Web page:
"Coach Matta's really trying to get me to work on an Anthony Davis-type mold," Giddens said. "First, blocking shots and, then, coming back on the offensive end, getting a dunk or getting in a high pick-and-roll, pick-and-pop or going to the basket for a lob.
"Basically, impacting the game on both ends. I have to solidify my four and five skills, so, hopefully, I can translate to the next level."
Arguably, due to his leaping ability and strength, Giddens could already be an effective defensive player in college. Where he needs the most work is on offense, and he's putting in time with Georgia-based basketball trainer Mark Edwards.
"He's been on me going to the gym and focusing a lot on my jump shot, lately, and getting a lot of reps up every day," Giddens said. "It's really added to part of my game and will be beneficial going into my senior year."
His effort to extend his range beyond the basket-area is already starting to pay off. At the NBPA Top 100 Camp, Giddens displayed some face-up moves.
Most importantly, he's learning how to train and already looks like he's been part of a college-level program.
"What I learned from my [high school] teammate Jaylen Brown is a high level of conditioning, Giddens said. "When you get to that elite level of conditioning, coaches feel like they can run you the whole game."
Here's a glimpse of Giddens' routine, via Gym Rat Insider:
What and who is Next
All four Buckeye commits are in Las Vegas for the LeBron James Skills Academy. If it goes well, perhaps they can convince the host of the event to come to Ohio.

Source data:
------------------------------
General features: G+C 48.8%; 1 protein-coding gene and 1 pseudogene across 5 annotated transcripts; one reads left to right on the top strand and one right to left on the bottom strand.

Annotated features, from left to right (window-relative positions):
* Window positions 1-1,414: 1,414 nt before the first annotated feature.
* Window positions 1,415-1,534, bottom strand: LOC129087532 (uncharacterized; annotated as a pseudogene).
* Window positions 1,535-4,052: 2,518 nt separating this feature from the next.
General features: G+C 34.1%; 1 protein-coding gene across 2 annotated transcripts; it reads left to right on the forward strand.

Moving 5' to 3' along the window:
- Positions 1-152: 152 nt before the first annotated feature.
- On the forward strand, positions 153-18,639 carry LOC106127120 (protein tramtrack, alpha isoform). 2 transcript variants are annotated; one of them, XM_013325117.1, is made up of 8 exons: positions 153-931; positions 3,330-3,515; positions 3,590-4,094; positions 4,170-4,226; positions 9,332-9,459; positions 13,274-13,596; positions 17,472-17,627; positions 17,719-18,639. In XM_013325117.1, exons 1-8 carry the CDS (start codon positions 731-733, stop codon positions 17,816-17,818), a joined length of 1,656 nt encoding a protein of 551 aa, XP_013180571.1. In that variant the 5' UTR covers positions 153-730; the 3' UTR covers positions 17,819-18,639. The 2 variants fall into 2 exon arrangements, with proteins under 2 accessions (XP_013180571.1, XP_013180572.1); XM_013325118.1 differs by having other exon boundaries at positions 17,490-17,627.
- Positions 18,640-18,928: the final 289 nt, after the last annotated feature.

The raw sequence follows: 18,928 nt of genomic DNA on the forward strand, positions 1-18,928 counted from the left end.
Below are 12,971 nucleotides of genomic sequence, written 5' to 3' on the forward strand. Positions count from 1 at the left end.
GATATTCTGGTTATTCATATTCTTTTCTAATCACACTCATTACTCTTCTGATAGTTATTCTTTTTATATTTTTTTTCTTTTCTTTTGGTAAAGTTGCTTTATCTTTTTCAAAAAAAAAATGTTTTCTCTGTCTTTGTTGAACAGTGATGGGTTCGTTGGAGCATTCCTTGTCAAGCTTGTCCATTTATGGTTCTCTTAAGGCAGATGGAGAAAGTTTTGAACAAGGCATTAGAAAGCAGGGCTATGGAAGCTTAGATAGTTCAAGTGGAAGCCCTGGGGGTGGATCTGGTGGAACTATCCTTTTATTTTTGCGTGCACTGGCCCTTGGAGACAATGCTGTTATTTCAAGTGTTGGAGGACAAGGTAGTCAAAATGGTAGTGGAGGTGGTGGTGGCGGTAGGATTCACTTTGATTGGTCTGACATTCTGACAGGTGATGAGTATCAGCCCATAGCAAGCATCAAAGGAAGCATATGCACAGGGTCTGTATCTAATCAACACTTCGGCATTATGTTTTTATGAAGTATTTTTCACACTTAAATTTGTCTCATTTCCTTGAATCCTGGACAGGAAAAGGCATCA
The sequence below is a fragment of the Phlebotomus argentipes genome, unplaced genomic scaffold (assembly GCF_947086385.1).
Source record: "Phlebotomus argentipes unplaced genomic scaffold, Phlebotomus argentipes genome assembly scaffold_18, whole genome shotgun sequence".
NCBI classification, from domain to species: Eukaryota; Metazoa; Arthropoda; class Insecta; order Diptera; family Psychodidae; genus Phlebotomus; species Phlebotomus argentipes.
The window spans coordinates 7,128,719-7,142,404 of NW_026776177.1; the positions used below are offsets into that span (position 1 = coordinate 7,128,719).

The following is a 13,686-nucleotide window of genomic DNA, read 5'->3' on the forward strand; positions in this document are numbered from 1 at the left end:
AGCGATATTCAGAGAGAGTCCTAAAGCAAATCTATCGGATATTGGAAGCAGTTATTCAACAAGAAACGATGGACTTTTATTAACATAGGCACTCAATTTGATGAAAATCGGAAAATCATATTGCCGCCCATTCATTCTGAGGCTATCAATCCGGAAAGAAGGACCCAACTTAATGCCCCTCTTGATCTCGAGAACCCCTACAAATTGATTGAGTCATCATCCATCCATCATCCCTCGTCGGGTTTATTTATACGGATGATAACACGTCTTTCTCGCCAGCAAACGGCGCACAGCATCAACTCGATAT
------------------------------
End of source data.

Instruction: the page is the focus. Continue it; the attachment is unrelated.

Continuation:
Giddens is also preparing for the Peach Jam – the EYBL Finals – which begins July 16. He has a chance to help E1T1 repeat as AAU champs of the Nike circuit.
The following week, he'll tryout for the USA U17 Men's National Team in hopes of repeating his gold medal efforts from his time with the USA U16 team. If Giddens makes the U17 squad, he'll compete with his fellow Americans in Dubai, Aug. 8-16.
As far as who will join him in Columbus next year, Giddens said he'll "leave the recruiting up to Coach Matta." Conveniently, Shaker Heights forward and Buckeye target Esa Ahmad is in Vegas at the LBJ camp with the four OSU pledges.
Ohio State has, at least, one more scholarship at their disposal for the 2015 class. Depending on how they think the numbers work for 2016, they could have up to two more for 2015, however unlikely it is. In the remaining weekends of July, coaches have the opportunity to scout players in three, separate evaluation periods. That will probably include OSU coaches putting in more work on Ahmad, VASJ forward Carlton Bragg and other recruits in the next three classes.
For now, as far as Giddens goes, he's just excited for the opportunity to put on the Scarlet and Gray.
"I can't wait to play for these fans in Columbus ... I feel like [Ohio State] has one of the greatest fan bases in college sports," Giddens said. "As long as I'm there, hopefully, I can bring that national championship Coach Matta has worked so hard for."